were the principles assumed to solve the problem, such the conjectures thrown out at random and admitting neither of being confirmed nor refuted. Grotesque and useless in themselves, in their own place and order these theories are not to be undervalued. The time had not yet come for gradual work and patient industry, building up by slow degrees the great edifice of knowledge. Mankind in their feebleness and ignorance could be stimulated to exertion only by the deceptive prospect of omniscience; and the journey must be short, and the road smooth, and the goal easy of attainment. Think what we may of these notions now, modern science could never have arisen without them. But neither could they have arisen but for the system of thought that preceded them-the philosophy, as I shall venture to call it, of which the Homeric poems furnish us with the best examples. With Homer, all was referred to the personal agency of Gods, either residing in or identified with the several parts and phenomena of the material universe. The sun is a God, pursuing his daily journey through the heavens, and overlooking all things. The lightning is the sign and messenger of the wrath of Zeus. Pestilence and death come from the darts of Apollo or Artemis. Night and morning, even, are erected into divine personages. Men explained the world around them by the laws of their own nature, and knew no other explanation. Religion, history, art, philosophy, science-as far as these were possible, they are all combined in Homer's encyclopædic verse.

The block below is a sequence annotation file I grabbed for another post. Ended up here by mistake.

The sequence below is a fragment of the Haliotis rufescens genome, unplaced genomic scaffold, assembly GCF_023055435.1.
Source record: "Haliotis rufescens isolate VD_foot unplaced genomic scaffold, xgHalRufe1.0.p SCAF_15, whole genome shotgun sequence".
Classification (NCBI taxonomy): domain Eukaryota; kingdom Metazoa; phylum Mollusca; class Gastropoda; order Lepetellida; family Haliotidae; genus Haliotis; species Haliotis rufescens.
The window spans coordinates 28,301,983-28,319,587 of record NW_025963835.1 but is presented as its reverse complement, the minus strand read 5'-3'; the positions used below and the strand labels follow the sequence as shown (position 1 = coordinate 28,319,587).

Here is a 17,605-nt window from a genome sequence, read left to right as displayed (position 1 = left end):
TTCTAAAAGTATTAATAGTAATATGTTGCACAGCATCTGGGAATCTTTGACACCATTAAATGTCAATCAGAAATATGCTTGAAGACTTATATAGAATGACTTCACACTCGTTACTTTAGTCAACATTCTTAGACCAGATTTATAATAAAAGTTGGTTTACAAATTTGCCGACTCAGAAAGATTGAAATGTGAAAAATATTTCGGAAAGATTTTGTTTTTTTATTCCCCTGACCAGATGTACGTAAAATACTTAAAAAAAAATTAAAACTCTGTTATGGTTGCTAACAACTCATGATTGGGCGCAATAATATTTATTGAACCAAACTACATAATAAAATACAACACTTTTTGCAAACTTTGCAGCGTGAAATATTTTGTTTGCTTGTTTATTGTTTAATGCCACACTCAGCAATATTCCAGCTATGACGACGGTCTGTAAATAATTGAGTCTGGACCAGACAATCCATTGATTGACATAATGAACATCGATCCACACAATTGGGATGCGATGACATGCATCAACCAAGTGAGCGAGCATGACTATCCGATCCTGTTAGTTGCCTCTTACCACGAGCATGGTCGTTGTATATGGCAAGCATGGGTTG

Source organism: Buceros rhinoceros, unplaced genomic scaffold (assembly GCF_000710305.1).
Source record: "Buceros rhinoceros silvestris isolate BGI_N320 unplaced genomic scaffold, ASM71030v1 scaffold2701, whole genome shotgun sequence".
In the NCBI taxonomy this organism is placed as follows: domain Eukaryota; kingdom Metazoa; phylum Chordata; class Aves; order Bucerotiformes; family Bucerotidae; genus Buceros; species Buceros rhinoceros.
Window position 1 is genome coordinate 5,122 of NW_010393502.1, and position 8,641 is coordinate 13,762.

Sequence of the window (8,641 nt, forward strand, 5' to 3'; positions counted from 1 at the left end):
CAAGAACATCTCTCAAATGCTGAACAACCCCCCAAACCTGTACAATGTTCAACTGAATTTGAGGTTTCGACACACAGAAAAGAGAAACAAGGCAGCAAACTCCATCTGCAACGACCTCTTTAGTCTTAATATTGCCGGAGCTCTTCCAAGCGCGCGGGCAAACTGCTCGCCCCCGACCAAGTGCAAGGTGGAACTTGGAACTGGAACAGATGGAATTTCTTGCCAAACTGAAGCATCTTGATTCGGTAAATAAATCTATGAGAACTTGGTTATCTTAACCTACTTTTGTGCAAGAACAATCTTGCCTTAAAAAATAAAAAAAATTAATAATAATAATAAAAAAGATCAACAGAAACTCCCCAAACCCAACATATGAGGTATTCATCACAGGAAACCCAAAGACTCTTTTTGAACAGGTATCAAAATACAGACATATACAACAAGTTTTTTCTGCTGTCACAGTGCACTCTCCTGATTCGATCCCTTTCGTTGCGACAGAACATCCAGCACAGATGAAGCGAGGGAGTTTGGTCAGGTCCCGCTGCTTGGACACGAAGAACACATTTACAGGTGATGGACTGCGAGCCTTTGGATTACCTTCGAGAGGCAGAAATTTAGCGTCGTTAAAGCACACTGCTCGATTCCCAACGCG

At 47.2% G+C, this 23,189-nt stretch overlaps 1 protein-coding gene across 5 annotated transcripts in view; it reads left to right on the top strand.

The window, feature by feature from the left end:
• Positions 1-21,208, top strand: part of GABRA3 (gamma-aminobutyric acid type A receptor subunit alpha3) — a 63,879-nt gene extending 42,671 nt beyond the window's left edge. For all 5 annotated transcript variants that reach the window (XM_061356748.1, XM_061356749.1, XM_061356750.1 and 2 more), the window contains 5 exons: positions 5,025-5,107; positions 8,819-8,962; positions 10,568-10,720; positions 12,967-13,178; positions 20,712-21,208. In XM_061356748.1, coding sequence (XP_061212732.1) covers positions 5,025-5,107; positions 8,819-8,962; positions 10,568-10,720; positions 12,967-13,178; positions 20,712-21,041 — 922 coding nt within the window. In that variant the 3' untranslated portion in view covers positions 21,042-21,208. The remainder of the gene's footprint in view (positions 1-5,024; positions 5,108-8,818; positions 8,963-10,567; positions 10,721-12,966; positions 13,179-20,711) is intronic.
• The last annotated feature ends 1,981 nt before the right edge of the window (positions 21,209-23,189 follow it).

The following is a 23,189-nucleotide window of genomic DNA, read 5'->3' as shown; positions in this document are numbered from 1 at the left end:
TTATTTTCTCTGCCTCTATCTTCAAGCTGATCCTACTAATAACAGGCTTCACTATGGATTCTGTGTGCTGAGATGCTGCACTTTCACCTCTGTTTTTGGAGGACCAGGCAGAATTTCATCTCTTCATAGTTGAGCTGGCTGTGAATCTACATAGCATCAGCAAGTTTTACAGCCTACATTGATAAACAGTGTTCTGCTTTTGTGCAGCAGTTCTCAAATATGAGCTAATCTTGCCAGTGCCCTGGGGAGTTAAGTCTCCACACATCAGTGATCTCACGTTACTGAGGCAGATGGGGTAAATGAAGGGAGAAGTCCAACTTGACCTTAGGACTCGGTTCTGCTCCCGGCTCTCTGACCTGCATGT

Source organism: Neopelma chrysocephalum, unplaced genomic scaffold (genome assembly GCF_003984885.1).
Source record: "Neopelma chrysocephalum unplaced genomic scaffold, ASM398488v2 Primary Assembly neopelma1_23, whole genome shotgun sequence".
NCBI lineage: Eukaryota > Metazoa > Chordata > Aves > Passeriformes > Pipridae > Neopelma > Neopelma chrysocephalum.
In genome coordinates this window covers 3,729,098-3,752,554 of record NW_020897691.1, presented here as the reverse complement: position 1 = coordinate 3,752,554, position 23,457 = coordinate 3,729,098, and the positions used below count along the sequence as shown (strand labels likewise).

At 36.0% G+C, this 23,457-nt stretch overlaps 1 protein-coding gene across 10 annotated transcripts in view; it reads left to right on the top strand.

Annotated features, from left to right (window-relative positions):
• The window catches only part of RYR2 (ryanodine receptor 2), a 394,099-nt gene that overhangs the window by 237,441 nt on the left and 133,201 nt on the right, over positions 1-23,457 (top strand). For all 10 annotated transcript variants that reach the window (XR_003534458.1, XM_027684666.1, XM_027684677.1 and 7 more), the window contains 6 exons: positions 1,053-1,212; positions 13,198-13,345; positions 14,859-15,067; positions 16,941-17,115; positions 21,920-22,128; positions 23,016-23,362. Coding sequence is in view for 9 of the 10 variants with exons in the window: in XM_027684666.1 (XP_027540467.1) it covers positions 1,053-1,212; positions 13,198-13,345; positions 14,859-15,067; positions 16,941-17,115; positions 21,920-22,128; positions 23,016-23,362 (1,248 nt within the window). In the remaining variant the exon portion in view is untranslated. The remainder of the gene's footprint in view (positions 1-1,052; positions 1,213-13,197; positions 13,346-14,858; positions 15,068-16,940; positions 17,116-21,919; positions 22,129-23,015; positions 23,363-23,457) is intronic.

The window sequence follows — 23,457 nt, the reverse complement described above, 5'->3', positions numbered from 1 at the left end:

But what was the human nature which Homer has described, and the society of which the Homeric hero was a member? They were very different from human nature and society as they exist now, or as they existed at a later period of Greek history. The Homeric king is drawn as being in effect a constitutional sovereign. His power was inherited from his forefathers, and his prerogatives were fixed and